2015’s catastrophe, natural disaster and severe weather events around the globe resulted in insurance and reinsurance industry losses of $35 billion, which is 31% below the 15 year average of $51 billion and the lowest annual insured loss since 2009.
The latest annual catastrophe report from Impact Forecasting, reinsurance broker Aon Benfield’s catastrophe modelling unit, reveals that 300 separate natural disaster events struck in 2015, which is higher than the 15 year average of 269 events.
However, while frequency of natural disaster and severe weather events is seemingly up on average, the cost is down. The 300 events caused an insurance and reinsurance industry loss of $35 billion across 2015, 31% below the $51 billion long-term average.
The most expensive single event for the insurance and reinsurance industry was the February winter storm that impacted much of the Eastern United States, resulting in public and private insured losses of $2.1 billion.
Interestingly, the data from Aon Benfield shows just how far below the average insurance and reinsurance losses from tropical storms and hurricanes were during 2015.
Meanwhile economic losses were also below average, at $123 billion which is 30% below the 15 year average of $175 billion. In economic terms forest fires in Indonesia were the most costly event of 2015, causing $16.1 billion of damage and impacting GDP in the country by 1.9%.
Stephen Mildenhall, Chairman of Aon Analytics, commented; “Global insured property catastrophes in 2015 accounted for just 28 percent of economic losses, in-line with the 10-year average of 29 percent. In many regions, economic catastrophe losses are very material relative to national GDP and yet are insured at much lower levels than in the United States and Europe. Of our top five economic losses, four occurred outside the United States and yet none of these was a top 10 insured loss owing to low insurance penetration in the affected countries. With its abundant capital and sophisticated risk management tools, the industry should drive its own growth by better delivering on its core mission of providing critical risk transfer products to enable stable economic development in all regions of the world.”
Flood, severe thunderstorm and wildfire risks remain the most costly, accounting for 59% of all economic losses during the 12 months under review, according to Aon Benfield.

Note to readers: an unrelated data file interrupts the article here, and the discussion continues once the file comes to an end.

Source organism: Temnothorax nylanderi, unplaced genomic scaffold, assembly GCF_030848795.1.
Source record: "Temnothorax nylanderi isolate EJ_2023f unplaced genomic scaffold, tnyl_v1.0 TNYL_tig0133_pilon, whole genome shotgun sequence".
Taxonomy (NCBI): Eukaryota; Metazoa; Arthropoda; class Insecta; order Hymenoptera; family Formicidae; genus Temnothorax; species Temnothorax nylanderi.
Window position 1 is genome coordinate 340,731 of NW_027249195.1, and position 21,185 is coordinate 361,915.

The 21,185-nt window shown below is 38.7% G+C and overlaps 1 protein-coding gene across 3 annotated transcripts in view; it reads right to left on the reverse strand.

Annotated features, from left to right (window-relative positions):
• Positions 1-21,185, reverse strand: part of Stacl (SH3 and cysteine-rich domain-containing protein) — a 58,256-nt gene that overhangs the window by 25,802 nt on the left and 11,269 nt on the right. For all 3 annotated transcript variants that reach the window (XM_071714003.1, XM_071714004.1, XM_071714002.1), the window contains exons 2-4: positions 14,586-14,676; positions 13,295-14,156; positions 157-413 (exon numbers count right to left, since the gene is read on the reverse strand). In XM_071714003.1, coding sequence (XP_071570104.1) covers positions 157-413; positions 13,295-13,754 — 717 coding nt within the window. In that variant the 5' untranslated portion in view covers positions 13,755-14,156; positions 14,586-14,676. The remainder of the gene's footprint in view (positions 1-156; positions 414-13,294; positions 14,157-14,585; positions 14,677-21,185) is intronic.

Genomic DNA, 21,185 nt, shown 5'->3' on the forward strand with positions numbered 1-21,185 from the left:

Steve Bowen, Associate Director and Meteorologist at Impact Forecasting, commented; “While a notable uptick in recorded natural disaster events did not directly translate to greater financial losses in 2015, the year was marked by 31 individual billion-dollar disasters, or 20 percent more than the long-term average.
“For just the fourth time since 1980, there were more than 30 such events in a year. Asia once again incurred the greatest overall economic losses, representing 50 percent of the world total and four of the five costliest events. Despite 32 percent of global economic losses occurring in the United States, it accounted for 60 percent of the insured loss and seven of the top 10 costliest insured events.
“The strongest El Niño in decades had definitive impacts on global weather patterns during the second half of 2015 that led to costly flood, tropical cyclone and drought events. These impacts will linger into the first half of 2016, and ironically enough, we could be discussing impacts from La Niña at this time next year.”
Demonstrating the importance of insurance penetration, 32% of catastrophe losses were in the United States, and the country also accounted for 60% of global insured losses, highlighting the higher uptake of insurance in the U.S.
The top 10 insurance and reinsurance loss events around the globe in 2015 were five United States severe thunderstorm outbreaks, one United States winter storm, one European windstorm, one Indonesian forest fire, and one United States drought. No single geographic region of the world sustained aggregate insured losses above its 15-year average in 2015, although EMEA, Asia Pacific and the Americas (non-US) were all above their respective medians, according to the report.